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Ravi Jain

Bar calls for limited release of prison inmates, immigration detainees to stop spread of COVID-19

Wednesday, April 01, 2020 @ 9:32 AM | By Cristin Schmitz

Ottawa should release from detention, to the extent consistent with public safety, prison inmates and immigration detainees, says the Canadian Bar Association (CBA), which warns of a potentially “explosive situation” in enclosed institutional settings and “dire” consequences if people remain locked up to together as usual.

On March 30, the 36,000-member association wrote federal Public Safety and Emergency Preparedness Minister Bill Blair urging him to prepare, on an “urgent” basis, detailed action plans (easily viewed by the public) for preventing and treating COVID-19 among the thousands of people who are incarcerated and detained, as well as to consider “releasing those who can safely be released from custody in prisons and immigration detention facilities.”

Public Safety and Emergency Preparedness Minister Bill Blair

The influential group also urged Blair “to work immediately with your provincial and territorial counterparts to develop a comprehensive plan for all Canadian prisons and immigration detention facilities.”

“We believe that few situations are as potentially explosive and life threatening because of the COVID-19 pandemic as those within Canada’s prisons, jails and immigration detention facilities — for those detained and for the general public,” co-wrote Ravi Jain, chair of the CBA’s national immigration law section and Kathryn Pentz, chair of the association’s national criminal justice section.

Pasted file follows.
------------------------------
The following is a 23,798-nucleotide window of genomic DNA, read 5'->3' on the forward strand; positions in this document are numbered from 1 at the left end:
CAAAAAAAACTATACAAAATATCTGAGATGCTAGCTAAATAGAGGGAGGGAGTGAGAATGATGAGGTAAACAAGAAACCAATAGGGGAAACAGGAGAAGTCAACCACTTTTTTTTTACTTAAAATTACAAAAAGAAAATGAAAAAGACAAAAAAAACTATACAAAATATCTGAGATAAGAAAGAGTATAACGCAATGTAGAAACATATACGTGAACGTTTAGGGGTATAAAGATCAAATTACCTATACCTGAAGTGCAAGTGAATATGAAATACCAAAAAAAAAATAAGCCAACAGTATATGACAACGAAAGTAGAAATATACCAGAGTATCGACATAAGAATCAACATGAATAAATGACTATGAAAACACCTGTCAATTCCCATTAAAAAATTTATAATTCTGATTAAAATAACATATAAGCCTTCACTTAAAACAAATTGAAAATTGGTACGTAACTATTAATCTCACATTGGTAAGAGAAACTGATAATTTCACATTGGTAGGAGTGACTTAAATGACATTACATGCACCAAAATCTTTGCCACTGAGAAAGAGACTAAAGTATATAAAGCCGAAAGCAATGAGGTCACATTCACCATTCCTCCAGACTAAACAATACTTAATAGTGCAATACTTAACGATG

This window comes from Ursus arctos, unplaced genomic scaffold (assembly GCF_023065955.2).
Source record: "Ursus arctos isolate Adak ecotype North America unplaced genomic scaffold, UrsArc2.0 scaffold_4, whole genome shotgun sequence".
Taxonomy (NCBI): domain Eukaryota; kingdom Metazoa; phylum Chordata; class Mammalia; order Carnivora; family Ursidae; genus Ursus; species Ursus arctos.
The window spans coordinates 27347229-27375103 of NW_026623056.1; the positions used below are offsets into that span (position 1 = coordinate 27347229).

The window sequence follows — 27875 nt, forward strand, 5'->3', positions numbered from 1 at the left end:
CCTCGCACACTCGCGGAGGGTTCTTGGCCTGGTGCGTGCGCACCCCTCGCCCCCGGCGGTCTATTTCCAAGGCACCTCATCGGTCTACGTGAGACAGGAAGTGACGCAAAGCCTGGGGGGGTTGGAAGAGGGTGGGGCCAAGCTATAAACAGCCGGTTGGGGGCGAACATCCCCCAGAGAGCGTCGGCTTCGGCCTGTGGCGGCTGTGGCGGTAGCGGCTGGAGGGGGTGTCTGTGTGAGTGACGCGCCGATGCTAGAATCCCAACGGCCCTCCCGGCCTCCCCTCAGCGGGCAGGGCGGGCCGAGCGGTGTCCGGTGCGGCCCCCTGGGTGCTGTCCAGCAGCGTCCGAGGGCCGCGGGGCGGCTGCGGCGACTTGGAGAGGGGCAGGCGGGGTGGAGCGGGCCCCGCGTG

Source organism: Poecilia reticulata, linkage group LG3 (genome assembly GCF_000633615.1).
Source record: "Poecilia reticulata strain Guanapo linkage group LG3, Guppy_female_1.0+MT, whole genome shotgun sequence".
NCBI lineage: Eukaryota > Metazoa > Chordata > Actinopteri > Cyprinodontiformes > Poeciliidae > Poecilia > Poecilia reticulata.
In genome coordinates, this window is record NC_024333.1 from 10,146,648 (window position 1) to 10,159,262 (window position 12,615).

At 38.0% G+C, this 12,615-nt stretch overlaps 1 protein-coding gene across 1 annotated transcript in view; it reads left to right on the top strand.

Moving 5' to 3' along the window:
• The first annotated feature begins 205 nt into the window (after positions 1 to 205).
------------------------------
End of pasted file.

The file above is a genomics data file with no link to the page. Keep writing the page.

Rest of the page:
The CBA’s call echoes that expressed by dozens of other advocates for prisoners, including the Canadian Civil Liberties Association and the Criminal Lawyers’ Association of Ontario (CLA). On March 31, jail guards in Ottawa refused to work their morning shift, citing the lack of screening of persons entering the facility, where inmates have also been denied access to their lawyers over health and safety concerns. Several provinces, including Ontario and Nova Scotia, have been reducing somewhat the number of incarcerated persons, after a review of the situation of individual offenders or persons on remand, and releasing them if it is consistent with public safety. That move has been supported in Ontario, for example, by collaboration amongst CLA volunteers, duty counsel, crowns, court staff and the judiciary.